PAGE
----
I am ok fishing surface lures with this rod as well, but I am not going to pretend that this rod would be my first choice for them. It might only be 9'6'' when compared to say a more regular 9' I might fish with (9' Major Craft Skyroad etc.), but the easier action in the mid section especially makes me feel it's better suited to casting and retrieving sub-surface minnows rather than working say an IMA Salt Skimmer. Yes, I suppose I prefer a slightly faster, more "crisp" action on a rod for working my surface lures.
If there is another specific method that to me is so incredibly well suited to using a good 9'6'' lure rod, it's bumping something like the Fiiish Black Minnow along the bottom in current. Yes, you might well use any other kind of paddletail/jig head combination, but it's the Black Minnow for me because time after time it works for bass, and this 9'6'' DFR rod is just sublime for blasting say the 120mm/12g Black Minnow out, letting it hit the bottom and then fishing a controlled sink and draw as it trundles down the current in an estuary. I can feel everything, and like with trotting a float down a river for roach on a long coarse rod, a bit of extra length feels like it's helping with the whole process.
The one method I don't get on very well with this rod is when I'm fishing with soft plastics that are rigged weedless and quite possibly weightless as well. Sure, you can fish them perfectly well, and you yourself might well pick the rod up and find it to be just perfect for fishing soft plastics like this (senkos, swim senkos, DoLive Sticks etc.), but it's something about the action on the rod that to me doesn't feel sufficiently "precise" for lure fishing like this. A shorter, steelier lure rod feels like a wand in my hand when fishing weedless/weightless soft plastics (or perhaps with small belly-weights on the weedless hook), but in my mind this DFR 9'6'' rod has been designed to fish with sub-surface hard lures and I presume vibration lures etc. It's just not "crisp" or precise enough for me to feel like I'm holding a wand in my hand and efficiently working various soft plastics especially. I come back again to the rod action feeling best suited to casting and retrieving.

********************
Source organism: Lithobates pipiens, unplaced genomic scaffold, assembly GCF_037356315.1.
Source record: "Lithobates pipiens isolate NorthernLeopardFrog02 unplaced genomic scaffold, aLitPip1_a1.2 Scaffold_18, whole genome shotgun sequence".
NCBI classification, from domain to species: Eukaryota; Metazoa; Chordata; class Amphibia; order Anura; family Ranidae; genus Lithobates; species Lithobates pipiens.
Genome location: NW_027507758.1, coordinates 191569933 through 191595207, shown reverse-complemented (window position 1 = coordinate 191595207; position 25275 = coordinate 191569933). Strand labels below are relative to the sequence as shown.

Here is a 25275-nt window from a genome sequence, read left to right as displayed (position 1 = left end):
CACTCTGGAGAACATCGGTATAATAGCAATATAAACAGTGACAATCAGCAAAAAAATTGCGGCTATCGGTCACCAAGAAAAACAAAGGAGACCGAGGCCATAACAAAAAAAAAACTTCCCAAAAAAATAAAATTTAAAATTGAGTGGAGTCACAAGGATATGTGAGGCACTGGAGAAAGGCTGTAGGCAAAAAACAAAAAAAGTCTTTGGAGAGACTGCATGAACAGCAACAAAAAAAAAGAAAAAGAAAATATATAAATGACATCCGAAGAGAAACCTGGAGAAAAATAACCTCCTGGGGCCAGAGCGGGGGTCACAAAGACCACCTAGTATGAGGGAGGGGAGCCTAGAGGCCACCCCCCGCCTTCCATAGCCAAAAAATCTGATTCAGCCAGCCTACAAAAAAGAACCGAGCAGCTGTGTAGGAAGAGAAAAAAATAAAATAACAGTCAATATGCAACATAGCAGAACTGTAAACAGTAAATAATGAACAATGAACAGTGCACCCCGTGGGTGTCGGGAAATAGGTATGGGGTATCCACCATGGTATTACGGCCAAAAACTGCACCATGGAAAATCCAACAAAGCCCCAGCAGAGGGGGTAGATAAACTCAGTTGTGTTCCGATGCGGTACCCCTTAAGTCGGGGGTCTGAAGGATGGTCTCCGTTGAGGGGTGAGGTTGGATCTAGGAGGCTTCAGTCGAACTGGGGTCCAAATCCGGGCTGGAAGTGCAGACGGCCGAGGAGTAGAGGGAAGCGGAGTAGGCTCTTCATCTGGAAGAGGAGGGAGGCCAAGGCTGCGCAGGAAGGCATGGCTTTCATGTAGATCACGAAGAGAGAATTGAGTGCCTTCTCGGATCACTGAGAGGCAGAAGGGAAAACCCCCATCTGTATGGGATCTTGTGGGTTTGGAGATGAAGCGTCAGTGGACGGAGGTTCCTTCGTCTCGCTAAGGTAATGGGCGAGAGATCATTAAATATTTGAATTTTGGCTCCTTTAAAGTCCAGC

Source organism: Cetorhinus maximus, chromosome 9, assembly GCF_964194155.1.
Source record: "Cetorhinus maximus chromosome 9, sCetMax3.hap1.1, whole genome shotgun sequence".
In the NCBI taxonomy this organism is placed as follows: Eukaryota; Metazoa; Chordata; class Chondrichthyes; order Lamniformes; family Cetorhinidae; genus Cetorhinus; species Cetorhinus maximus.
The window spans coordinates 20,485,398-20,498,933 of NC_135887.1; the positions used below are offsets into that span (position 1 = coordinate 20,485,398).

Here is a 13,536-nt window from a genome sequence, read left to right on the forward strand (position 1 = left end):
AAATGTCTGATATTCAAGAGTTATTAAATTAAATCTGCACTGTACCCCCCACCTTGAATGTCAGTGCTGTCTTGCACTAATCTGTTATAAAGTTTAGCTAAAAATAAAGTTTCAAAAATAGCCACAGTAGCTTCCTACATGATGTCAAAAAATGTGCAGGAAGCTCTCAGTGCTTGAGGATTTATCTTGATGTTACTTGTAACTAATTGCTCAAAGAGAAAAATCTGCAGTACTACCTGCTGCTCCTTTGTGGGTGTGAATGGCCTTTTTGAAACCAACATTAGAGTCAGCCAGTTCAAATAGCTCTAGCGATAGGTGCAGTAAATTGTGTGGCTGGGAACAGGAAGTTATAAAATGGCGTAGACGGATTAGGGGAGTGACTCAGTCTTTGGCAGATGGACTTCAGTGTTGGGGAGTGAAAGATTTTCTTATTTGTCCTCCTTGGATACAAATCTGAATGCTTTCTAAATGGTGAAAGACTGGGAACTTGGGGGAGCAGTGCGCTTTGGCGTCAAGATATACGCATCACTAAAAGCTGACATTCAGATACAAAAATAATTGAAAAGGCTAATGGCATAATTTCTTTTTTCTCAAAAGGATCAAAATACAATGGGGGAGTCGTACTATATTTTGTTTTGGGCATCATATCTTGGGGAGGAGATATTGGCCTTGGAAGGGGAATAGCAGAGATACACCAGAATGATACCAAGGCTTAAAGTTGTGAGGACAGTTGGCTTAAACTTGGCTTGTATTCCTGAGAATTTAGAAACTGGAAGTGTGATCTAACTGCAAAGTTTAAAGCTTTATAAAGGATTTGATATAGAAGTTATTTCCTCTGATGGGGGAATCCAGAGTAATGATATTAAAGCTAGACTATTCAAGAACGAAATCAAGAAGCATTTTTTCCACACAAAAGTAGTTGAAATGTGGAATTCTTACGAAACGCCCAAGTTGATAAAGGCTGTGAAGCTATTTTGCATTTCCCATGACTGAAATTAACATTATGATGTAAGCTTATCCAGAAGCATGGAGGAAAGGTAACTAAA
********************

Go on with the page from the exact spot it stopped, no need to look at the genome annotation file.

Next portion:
As I say again and again, rods like this are very personal things. I understand plenty more than I used to about how the Japanese shore anglers tend to lure fish for their bass, and to my knowledge weedless and quite possibly weightless soft plastics don't really come into their mix. It just so happens that we come across certain lure rods that we reckon can fish almost any lure method very effectively, whereas if I personally was after a lure rod that would effortlessly put sub-surface lures out a country mile if needs be then this rather stunning DFR 9'6'' would be high up on my list. I managed to have a few chucks the other day with another 9'6'' rod that Richard at Dorset Fishing Rods can provide, built on a blank from St. Croix, and this rod felt that bit "crisper" or steelier - and I reckon could be better suited to soft plastics. Whatever the case, it's seriously worth getting hold of Richard here (check Dorset Fishing Rods on Facebook as well) and asking about various custom build options and of course the growing range of rod blanks he can provide. It's outstanding that somebody with Richard's knowledge and skills is working to provide UK lure anglers with gear like this, and I take my hat off to him.